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Girls on the Run Philadelphia filling void for youth sports

Two girls proudly stand at the finish line of the Girls on the Run 5K last fall after completing the race. Contributed photo.

As youth sports continue to be hampered by a global pandemic, the need for exercise and  interaction among children is considered to be at an all-time high.

Girls on the Run Philadelphia is hoping to fill that void locally.

Through physical activity and positive youth development, the organization is helping young females strengthen both mind and body through fun exercises and mentoring.

“I think it’s very important all the time,” said Heather Plastaras, program coordinator for Girls on the Run Philadelphia. “It’s even more important now since girls have been isolated and not forming the connections that are so important for this age group. It’s a time in life when these girls want to feel especially connected to their peers.”

Girls on the Run serves girls from third to eighth grades, providing an outlet for physical activities like running while emphasizing healthy mental aspects. Philadelphia’s chapter of Girls on the Run joined the national initiative in 2012 and has fall and spring programs throughout the city, including South Philadelphia.

The eight-week 2020 fall season is set to begin on Sept. 21. There are more than 100 sites citywide, including locations in Bella Vista, Point Breeze and Queen Village in South Philly. There are also citywide virtual sites for those who would prefer to take part via the internet.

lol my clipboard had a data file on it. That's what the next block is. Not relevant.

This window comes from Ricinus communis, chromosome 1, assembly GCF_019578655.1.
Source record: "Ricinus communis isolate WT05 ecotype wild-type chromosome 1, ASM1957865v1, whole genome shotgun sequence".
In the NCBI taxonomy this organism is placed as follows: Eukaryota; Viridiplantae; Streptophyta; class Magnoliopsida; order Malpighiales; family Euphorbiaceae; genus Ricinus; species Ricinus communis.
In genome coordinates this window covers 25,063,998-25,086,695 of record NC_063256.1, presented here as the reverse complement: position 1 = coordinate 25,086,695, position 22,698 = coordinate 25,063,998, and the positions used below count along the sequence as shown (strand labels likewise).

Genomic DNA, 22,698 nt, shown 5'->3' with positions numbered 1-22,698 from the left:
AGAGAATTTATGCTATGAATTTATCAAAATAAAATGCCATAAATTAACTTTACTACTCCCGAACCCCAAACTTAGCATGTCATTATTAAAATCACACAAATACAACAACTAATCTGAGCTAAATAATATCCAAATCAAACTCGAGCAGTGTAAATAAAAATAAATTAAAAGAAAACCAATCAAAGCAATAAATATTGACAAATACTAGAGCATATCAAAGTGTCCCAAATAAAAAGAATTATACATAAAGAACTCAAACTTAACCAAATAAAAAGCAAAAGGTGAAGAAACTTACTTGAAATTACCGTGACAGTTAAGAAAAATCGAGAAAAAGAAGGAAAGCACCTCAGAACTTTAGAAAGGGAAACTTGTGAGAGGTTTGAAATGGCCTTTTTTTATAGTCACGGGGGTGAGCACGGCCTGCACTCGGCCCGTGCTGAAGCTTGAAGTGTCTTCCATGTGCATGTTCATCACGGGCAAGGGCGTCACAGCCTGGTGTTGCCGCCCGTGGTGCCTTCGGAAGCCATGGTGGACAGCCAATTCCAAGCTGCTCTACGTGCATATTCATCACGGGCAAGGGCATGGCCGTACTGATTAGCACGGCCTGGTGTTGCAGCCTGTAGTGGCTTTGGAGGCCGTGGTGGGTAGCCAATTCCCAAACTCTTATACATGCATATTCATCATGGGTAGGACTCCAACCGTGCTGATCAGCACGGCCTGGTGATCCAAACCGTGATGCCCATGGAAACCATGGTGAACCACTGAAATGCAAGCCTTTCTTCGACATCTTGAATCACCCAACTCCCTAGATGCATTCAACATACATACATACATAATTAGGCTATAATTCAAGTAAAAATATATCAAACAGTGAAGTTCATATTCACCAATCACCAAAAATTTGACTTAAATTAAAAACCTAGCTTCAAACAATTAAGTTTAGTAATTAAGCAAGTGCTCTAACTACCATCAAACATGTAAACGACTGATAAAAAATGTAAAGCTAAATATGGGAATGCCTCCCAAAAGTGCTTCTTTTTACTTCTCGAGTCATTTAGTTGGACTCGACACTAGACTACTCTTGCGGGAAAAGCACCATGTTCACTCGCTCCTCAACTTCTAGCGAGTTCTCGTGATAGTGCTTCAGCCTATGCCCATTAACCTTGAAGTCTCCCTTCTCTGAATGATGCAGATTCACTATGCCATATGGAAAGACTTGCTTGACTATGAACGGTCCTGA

“We have several teams that are going to be virtual to allow kids to participate from anywhere,” Plastaras said. “You can have girls from all over the city to come together. It’s pretty cool to be able to offer both the virtual team as well as the hyperlocal neighborhood teams that can meet in-person.”

Whether it’s through a computer screen, or through live instruction, girls will take part in activities that combine a physical task with a mental health theme — for example, a brisk run with a theme of gratitude. Girls will take part in a run and then discuss things in their life that they are grateful for.

Other exercise themes include positive talk, dealing with emotions and healthy relationships. Each team of girls is led by several coaches and after each activity, girls regroup and discuss things they learned. The physical activities are based on what each individual is comfortable doing. They will set goals throughout the program to hopefully heighten their physical abilities.

“It doesn’t have to be running,” Plastaras said. “It can be walking, skipping or cartwheeling. I’ve seen all different varieties of active motion. As you’re working out, there is some thinking and connecting to the lesson going on.”

Activities are compiled by well-trained coaches and staff who are experts in several fields. The program concludes with all participants completing a celebratory 5K event.

“Our staff and coaches are ready to bring critical social-emotional programming to Philadelphia’s girls at a time when they need it the most,” said Colleen Kelly Howard, executive director. “We have adapted based on the recommendations of local health officials and decisions of local governments and school districts. Our fluid model will work completely in person, completely virtual or can seamlessly transition between the two as needed.”

Registration for the season is available at https://www.gotrphiladelphia.org/. This year, Girls on the Run Philadelphia will offer a flexible programming model to accommodate the changing and unpredictable school year due to the pandemic. If schools and sites are in session, afterschool programming will be delivered over usual with the addition of enhanced safety measures including physical distancing modifications. Should a school or site close for health reasons, the program will be transitioned to a virtual model, with lessons that mirror the in-person program.

Regardless, in a short time, girls will be on the run.

“Obviously, running is something easy to do in a distanced fashion,” Plastaras said. “From the get-go, it’s been one of the sports that’s been deemed the lowest risk (during the pandemic). The Health Department has said running is one of the things they will allow teams to do.”

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